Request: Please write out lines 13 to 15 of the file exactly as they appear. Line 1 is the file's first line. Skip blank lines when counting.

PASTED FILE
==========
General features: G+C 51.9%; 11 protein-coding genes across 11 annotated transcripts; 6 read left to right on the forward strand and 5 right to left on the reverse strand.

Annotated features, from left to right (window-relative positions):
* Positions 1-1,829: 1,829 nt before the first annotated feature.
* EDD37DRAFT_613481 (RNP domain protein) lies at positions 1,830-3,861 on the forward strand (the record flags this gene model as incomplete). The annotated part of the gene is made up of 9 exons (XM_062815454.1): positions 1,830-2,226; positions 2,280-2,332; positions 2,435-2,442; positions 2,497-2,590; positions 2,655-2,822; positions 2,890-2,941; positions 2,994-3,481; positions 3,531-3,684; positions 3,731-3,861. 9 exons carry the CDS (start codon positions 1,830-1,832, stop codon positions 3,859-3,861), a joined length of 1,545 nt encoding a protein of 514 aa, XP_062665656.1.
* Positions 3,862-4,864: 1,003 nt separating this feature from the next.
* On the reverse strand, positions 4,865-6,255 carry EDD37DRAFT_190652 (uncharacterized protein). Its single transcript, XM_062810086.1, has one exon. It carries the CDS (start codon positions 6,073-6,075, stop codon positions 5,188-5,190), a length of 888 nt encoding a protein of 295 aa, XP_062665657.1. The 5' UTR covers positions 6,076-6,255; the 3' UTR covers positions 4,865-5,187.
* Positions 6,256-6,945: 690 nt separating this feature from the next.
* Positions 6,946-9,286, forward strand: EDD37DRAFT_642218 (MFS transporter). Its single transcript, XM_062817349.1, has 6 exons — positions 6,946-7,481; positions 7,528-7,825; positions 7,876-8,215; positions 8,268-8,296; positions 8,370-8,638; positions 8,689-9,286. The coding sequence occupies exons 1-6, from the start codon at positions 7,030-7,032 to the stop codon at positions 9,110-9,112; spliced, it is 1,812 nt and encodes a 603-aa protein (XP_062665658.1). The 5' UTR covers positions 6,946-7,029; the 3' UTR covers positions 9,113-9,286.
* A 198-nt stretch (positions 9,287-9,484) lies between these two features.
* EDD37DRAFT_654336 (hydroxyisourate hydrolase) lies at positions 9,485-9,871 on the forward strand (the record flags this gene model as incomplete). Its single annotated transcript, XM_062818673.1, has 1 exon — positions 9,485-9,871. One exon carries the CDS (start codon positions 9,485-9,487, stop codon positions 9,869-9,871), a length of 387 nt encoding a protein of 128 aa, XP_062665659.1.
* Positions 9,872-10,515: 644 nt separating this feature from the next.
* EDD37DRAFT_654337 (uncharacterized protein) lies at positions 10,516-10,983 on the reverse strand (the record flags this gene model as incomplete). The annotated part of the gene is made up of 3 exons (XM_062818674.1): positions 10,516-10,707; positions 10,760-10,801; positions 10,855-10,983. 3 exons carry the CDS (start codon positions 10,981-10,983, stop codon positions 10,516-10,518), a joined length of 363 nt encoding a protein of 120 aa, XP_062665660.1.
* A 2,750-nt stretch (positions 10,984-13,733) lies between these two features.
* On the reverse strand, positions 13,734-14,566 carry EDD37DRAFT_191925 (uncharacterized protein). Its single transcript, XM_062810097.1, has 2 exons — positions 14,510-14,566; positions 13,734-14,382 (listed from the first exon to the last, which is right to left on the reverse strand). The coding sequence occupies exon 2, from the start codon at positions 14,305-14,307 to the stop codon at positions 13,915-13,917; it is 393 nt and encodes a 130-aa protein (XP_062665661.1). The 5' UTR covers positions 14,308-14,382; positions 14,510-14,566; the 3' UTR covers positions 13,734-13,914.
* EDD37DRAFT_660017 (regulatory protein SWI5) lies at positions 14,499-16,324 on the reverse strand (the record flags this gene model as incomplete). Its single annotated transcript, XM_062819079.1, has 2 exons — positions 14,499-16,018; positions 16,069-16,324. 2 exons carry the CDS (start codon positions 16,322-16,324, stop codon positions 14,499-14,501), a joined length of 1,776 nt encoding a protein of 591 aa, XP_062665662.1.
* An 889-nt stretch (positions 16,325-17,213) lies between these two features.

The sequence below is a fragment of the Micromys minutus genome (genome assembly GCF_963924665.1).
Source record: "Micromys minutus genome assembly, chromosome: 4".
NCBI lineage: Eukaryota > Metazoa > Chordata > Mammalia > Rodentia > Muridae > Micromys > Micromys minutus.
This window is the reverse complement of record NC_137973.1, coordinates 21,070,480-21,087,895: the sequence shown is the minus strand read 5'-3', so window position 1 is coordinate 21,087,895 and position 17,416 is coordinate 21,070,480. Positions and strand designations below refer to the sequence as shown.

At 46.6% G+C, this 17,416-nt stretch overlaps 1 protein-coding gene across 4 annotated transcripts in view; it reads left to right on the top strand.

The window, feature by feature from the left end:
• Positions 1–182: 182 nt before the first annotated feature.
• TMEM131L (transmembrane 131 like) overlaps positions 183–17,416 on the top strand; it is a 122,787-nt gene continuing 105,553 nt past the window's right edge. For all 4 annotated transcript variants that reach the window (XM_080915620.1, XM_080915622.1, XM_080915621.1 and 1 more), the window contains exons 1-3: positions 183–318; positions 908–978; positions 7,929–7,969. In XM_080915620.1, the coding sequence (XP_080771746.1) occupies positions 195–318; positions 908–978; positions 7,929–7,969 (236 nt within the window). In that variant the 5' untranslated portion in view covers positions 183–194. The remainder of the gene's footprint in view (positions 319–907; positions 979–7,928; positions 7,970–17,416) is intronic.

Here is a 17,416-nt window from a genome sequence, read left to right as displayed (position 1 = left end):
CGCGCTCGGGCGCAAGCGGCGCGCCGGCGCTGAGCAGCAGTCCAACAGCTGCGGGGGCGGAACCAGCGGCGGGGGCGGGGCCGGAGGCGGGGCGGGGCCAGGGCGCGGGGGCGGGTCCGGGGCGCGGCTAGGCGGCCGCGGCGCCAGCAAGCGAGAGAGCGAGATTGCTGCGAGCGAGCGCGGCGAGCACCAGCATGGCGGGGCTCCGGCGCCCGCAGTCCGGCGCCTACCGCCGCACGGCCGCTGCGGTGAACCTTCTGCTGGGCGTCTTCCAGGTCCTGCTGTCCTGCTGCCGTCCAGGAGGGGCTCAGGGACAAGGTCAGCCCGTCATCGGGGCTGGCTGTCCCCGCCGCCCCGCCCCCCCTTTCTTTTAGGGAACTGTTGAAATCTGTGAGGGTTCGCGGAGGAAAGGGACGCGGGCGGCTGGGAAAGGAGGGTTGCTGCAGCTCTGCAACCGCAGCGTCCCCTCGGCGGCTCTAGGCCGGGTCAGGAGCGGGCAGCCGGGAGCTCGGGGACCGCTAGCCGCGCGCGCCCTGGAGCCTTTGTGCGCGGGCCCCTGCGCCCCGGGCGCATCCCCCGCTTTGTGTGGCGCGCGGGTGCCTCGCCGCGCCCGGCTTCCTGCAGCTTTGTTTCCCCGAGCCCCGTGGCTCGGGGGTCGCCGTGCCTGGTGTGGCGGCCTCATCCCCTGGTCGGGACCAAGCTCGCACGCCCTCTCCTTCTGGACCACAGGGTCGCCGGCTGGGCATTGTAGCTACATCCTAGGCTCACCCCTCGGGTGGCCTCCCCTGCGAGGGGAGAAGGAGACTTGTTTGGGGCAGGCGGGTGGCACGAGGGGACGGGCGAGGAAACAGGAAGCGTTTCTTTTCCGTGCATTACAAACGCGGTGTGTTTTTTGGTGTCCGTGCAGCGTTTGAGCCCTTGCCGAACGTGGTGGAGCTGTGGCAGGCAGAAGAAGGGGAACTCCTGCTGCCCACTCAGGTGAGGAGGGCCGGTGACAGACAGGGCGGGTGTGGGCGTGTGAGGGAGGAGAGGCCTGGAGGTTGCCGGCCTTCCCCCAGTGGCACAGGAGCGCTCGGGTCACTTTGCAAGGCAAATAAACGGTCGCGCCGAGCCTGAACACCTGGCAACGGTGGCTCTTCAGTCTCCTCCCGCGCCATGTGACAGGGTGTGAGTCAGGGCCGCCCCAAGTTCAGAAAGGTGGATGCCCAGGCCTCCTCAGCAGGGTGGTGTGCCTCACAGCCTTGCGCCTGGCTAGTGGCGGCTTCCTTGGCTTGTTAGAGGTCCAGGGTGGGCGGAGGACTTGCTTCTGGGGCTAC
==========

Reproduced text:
* A 2,750-nt stretch (positions 10,984-13,733) lies between these two features.
* On the reverse strand, positions 13,734-14,566 carry EDD37DRAFT_191925 (uncharacterized protein). Its single transcript, XM_062810097.1, has 2 exons — positions 14,510-14,566; positions 13,734-14,382 (listed from the first exon to the last, which is right to left on the reverse strand). The coding sequence occupies exon 2, from the start codon at positions 14,305-14,307 to the stop codon at positions 13,915-13,917; it is 393 nt and encodes a 130-aa protein (XP_062665661.1). The 5' UTR covers positions 14,308-14,382; positions 14,510-14,566; the 3' UTR covers positions 13,734-13,914.
* EDD37DRAFT_660017 (regulatory protein SWI5) lies at positions 14,499-16,324 on the reverse strand (the record flags this gene model as incomplete). Its single annotated transcript, XM_062819079.1, has 2 exons — positions 14,499-16,018; positions 16,069-16,324. 2 exons carry the CDS (start codon positions 16,322-16,324, stop codon positions 14,499-14,501), a joined length of 1,776 nt encoding a protein of 591 aa, XP_062665662.1.